Transmission system operator TenneT has begun laying its "NordLink" subsea cable section in the German North Sea.

During the next weeks TenneT will wind out 99 kilometers into the seabed between the cable landfall at the Büsum dike (Schleswig-Holstein) and southwest of the Island of Sylt through the tidal flat area (Wadden Sea).

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Next year, another 55 kilometers of subsea cable will be laid in the German offshore area up to the border of the Danish territorial waters. Here, the cable end will be connected to the 228-kilometer-long cable section to be laid in 2018 and 2019 in the Danish North Sea area by means of a subsea cable joint. The 134-kilometer-long subsea cable section in Norwegian territorial waters is already complete. Construction of the 53-kilometer-long overhead line on Norwegian mainland is scheduled for completion in 2019. On German mainland, NordLink will be laid as an underground cable on a 54-kilometer route between Büsum dike and the Wilster converter station (Steinburg district) starting in 2019. Overall, the NordLink interconnector is 623 kilometers long. The “green link” will directly connect the energy markets of Germany and Norway for the first time and serve as an exchange between German wind energy and Norwegian hydropower.

The subsea cable work in the German sector will be carried out in close collaboration with the nature conservation agencies. TenneT complies with strict nature conservation requirements set out by the German Federal Maritime and Hydrographic Agency, National Park administration and the Ministry of Energy, Agriculture, the Environment, Nature and Digitisation of the Federal State of Schleswig-Holstein. Nature conservation construction site monitoring ensures careful and considerate operations within the Wadden Sea National Park. TenneT urges tourists and hikers in the Wadden Sea not to enter areas that are cordoned off for safety reasons and to keep sufficient distance to anchor cables.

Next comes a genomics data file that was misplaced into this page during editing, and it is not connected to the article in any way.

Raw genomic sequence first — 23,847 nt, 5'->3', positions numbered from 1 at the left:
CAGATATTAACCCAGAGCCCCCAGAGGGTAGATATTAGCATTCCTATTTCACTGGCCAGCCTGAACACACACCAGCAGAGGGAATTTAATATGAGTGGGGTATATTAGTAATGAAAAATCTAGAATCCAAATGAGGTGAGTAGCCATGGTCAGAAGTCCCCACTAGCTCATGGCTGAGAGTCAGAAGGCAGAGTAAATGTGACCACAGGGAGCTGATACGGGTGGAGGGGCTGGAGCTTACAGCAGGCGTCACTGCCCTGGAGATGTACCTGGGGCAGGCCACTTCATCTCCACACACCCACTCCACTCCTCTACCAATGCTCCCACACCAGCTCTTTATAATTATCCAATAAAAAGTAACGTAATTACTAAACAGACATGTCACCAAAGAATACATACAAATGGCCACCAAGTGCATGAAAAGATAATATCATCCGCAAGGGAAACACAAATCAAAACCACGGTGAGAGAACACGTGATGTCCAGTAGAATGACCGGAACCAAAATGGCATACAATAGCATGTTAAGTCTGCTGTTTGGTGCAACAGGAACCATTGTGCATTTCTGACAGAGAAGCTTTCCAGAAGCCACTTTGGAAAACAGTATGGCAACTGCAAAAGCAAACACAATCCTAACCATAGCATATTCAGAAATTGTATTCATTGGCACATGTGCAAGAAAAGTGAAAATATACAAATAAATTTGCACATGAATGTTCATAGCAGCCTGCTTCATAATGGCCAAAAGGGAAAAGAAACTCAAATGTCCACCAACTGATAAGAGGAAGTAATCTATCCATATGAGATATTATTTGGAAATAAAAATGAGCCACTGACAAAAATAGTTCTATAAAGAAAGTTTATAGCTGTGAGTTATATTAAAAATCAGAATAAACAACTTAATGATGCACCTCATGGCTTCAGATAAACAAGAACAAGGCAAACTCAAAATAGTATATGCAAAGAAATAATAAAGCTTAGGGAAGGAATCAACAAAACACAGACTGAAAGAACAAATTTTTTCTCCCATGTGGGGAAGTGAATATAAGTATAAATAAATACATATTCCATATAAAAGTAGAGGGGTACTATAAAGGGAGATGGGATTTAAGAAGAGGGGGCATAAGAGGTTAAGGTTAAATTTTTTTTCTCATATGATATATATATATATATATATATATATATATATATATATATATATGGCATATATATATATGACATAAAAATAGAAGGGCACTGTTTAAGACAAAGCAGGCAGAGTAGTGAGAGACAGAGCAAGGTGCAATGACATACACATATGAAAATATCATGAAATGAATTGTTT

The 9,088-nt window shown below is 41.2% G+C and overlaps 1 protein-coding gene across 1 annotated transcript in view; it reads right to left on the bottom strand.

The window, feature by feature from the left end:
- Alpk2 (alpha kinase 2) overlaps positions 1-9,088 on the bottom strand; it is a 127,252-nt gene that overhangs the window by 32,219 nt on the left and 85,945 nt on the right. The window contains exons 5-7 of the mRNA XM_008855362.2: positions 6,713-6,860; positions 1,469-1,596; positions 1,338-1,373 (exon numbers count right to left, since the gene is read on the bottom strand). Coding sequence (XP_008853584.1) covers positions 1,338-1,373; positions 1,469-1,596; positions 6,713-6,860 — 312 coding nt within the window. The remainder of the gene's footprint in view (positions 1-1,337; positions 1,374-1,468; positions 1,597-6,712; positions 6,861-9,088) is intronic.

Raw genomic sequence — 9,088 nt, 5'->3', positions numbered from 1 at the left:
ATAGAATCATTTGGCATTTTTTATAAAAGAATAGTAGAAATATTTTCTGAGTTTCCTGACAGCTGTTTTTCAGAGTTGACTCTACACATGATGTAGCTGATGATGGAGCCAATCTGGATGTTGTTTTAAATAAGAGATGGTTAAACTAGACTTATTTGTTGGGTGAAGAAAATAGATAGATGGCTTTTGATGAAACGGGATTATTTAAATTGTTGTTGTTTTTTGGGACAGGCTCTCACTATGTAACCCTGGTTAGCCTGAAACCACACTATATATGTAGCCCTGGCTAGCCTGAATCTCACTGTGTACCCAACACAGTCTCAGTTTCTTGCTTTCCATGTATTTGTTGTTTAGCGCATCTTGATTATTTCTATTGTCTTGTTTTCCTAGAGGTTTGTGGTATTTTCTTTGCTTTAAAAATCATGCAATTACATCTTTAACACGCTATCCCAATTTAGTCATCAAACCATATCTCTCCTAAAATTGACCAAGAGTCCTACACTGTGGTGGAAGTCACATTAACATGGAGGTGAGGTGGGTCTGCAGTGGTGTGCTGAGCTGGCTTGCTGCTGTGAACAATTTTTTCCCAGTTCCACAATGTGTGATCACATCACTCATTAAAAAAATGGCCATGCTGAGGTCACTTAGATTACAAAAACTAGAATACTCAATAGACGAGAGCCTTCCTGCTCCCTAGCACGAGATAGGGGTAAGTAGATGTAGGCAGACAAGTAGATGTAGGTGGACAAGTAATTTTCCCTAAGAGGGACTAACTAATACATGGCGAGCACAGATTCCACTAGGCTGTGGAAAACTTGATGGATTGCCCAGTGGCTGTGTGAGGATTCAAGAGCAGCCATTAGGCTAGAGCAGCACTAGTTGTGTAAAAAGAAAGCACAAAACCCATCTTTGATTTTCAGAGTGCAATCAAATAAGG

Two horizontal drills of 550 meters in length were used across the land protection dike in Neuenkoog (by Büsum) and the empty conduits were drawn into the boreholes last year. The subsea cables to be delivered on a cable laying ship in case of high water springs are set to be drawn into these boreholes in autumn 2018, and will later be connected to the underground cable on the landward side of dike. The underground cable will then run to the Wilster converter station from there.

NordLink connects two perfectly complementary systems for the exchange of renewable energy: German wind and solar power on the one side, and Norwegian hydropower on the other. The power line connects the capacities of Norwegian hydropower plants with those of wind and solar farms in Germany. The Norwegian water reservoirs essentially function as ‘energy reservoirs’: the water inside them is retained when energy is imported from Germany, especially when Germany has excess wind energy to offer.

In turn, they can come into play during peak consumption periods in Germany, and when there is little production from solar and wind power plants. Then Norwegian hydropower is transported to Germany.

German consumers can benefit from the positive effect on electricity prices resulting from the import of lower-priced hydropower. When limited activity of wind turbines and solar cells result in higher energy prices in Germany than in Norway, energy generated by Norwegian hydropower plants can be imported via NordLink. A considerable part of the socio-economic advantages of NordLink results from the profits generated by trading transmission capacity via the interconnector. These profits will be used to fund other grid projects or to lower energy rates.

The NordLink project will be implemented by the Norwegian TSO Statnett and DC Nordseekabel GmbH & Co. KG, each with 50% ownership. TenneT and KfW each have a 50% share in DC Nordseekabel. DC Nordseekabel is responsible for the construction and approvals on the German part of the project. 

NordLink itself will be built as a DC motorway without a ramp, i.e. as a point-to-point connection between the three-phase electric power grids in Germany and Norway. Due to the length of the route and the large transmission capacity, direct current is used for efficient transmission with low losses. Both cables (positive and negative poles) are connected to converter stations at each end. The converter stations will be built in Wilster, Schleswig-Holstein, and Tonstad in Norway. At these locations, the current will be converted from direct to three-phase electric power (or vice versa, depending on the transmission direction) and fed into the German or Norwegian three-phase electric power transmission grid to supply homes and businesses with green electricity.

Facts and Figures

  • 623 km long, high-voltage direct current transmission (HVDC)
  • A capacity of 1,400 MW at ± 525 kV
  • Offshore: 516 km subsea cable
  • Onshore: 54 km of underground cable (Büsum – Wilster/Schleswig-Holstein) and a 53-km overhead line (Vollesfjord – Tonstad/NOR)
  • Grid connection points: the Wilster (GER) and Tonstad (NOR) substations
  • To be completed by 2020